In order to investigate this, I began with a pretty benign query, but one that perhaps gets to the heart of doping and its vilification, I looked for incidences of the word “cheat” with various athletes. I tired searching with a selection of cycling’s favourite dopers: Landis, Basso, Di Luca etc but they were all shuffled off the end of Google Trends’ 100-point scale by a certain attention-hungry Texan who happened to be part of that very same HBO special.

So I decided to compare Lance to some of the other great American dopers, baseball’s Barry Bonds and Alex Rodriguez. Just for laughs, and for current events, I tossed in sprinter Justin Gatlin.1 When I was done with that, I started throwing in some of the more colourful language you might hear about in the proverbial sports bar that I mentioned in the first piece of this series. I wasn’t able to turn up much with “pussy”, “pune”, or even “fag”. But when I searched “gay”, things got a lot more interesting. I ran queries for the same 4 athletes with the word “gay” and the word “cheat” and then compared the results.


The results

Some take homes from my “cheats” query were not hugely surprising:


Hover for details. Select query to highlight.

  1. It really doesn’t help your case to beat Usain Bolt in the last race of his career
  2. Doping really isn’t cheating in baseball
  3. If you REALLY want attention, and don’t mind admitting to cheating, Oprah can help you. Be prepared to cry.

We see very little attention paid to Gatlin at the time of his second positive test in 2006. When we see the massive spike in queries about Gatlin, it is because he beat Usain Bolt in the last race of the charismatic all-time great Jamaican sprinter’s career. Undoubtedly, nobody wants to see the fastest man in the world go out that way, but the relative spike is striking. We also see that nobody really seems that concerned about Barry Bonds or A-Rod. Because, apparently, baseball is for tough guys and tough guys need to be big guys so steroids make sense. Finally, we see that Lance Armstrong’s queries step up as allegations snowballed until they peak around the month he made his confession to Oprah Winfrey. So, we know who cheats, it’s the skinny guys. The Internet Has Spoken.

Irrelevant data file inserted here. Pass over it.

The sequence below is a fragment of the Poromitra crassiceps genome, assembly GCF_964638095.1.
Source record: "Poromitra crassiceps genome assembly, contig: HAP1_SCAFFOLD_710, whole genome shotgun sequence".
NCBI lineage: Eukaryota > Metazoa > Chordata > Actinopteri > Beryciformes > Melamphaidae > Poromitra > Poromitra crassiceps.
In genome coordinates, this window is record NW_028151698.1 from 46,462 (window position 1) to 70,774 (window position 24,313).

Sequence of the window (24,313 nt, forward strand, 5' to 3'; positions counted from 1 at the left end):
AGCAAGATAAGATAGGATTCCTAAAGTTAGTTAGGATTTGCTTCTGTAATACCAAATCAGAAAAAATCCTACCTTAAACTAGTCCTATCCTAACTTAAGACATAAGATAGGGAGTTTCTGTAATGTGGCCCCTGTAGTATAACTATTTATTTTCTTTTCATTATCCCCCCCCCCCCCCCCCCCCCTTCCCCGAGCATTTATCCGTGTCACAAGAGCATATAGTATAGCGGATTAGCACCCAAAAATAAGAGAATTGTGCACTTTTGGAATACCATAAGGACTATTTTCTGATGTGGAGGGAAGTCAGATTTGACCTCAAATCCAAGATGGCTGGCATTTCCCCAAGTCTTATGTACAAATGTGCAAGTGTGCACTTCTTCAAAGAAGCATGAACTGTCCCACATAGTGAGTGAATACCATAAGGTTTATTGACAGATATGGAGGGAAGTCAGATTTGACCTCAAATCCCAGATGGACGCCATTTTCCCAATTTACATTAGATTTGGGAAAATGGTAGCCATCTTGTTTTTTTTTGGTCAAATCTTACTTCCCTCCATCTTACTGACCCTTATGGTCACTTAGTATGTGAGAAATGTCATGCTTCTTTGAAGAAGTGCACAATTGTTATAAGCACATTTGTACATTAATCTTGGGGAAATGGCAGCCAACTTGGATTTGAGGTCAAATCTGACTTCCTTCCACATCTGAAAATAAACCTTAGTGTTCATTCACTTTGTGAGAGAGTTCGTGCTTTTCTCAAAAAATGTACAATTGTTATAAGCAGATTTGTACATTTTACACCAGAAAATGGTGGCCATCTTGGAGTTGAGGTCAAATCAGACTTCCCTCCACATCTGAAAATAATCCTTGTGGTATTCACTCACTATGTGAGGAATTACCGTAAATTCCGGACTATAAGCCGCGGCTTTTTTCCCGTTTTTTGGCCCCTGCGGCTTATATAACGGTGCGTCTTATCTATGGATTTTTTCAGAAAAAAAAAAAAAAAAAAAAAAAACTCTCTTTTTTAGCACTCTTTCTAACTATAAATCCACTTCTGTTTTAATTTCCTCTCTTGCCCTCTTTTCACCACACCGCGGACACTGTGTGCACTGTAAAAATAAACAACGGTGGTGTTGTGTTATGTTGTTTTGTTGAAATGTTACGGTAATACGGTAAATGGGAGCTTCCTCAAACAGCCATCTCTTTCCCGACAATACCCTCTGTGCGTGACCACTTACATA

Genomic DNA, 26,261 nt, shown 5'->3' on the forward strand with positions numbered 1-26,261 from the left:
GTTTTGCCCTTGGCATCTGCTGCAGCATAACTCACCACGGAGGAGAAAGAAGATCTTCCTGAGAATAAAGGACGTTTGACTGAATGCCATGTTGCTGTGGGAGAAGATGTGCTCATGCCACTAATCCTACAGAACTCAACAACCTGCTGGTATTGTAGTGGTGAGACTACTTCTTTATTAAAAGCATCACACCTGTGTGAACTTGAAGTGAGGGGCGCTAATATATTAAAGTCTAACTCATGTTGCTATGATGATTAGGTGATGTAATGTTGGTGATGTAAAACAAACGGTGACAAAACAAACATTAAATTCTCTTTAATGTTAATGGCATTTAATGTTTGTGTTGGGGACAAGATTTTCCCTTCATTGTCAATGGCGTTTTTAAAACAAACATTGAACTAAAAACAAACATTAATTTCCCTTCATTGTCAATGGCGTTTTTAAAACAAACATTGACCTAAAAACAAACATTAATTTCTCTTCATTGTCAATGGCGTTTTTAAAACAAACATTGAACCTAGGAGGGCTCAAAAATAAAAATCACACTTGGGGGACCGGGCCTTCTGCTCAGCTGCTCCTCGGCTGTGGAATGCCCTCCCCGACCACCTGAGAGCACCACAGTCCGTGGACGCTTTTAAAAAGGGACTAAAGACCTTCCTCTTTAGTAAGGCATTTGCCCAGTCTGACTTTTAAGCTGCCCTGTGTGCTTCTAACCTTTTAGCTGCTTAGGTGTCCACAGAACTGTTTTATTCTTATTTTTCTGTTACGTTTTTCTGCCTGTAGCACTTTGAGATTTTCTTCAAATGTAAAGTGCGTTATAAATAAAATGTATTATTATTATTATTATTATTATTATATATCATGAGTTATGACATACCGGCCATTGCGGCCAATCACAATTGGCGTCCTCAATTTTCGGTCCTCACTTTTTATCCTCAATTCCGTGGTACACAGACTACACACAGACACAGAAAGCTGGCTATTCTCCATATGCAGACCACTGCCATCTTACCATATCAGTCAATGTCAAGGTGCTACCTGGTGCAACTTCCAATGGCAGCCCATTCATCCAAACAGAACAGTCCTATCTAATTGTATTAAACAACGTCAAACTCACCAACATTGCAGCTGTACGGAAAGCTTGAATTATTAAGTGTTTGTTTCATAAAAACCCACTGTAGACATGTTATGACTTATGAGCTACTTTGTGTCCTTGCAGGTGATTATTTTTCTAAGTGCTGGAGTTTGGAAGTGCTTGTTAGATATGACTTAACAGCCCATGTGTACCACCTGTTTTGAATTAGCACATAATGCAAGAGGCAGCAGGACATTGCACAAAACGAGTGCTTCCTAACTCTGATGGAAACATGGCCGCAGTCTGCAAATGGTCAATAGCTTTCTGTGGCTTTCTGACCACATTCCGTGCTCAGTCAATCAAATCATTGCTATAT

Hover for details. Select query to highlight.

What I found from my “gay” query was even more interesting. There was a huge spike in incidences of searches about Armstrong’s sexuality around the time of his retirement. It should be pointed out that Lance has five children and has been in long term public relationships with 4 different women during his career. None of this means he isn’t gay, and coming out as a professional athlete would be very difficult, but there seems to be no indication that Lance is anything other than a straight dude from Texas. There’s something inherently troubling to heteronormative masculinity about an athlete not looking like a powerlifter, a man shaving his legs and the very existence of spandex.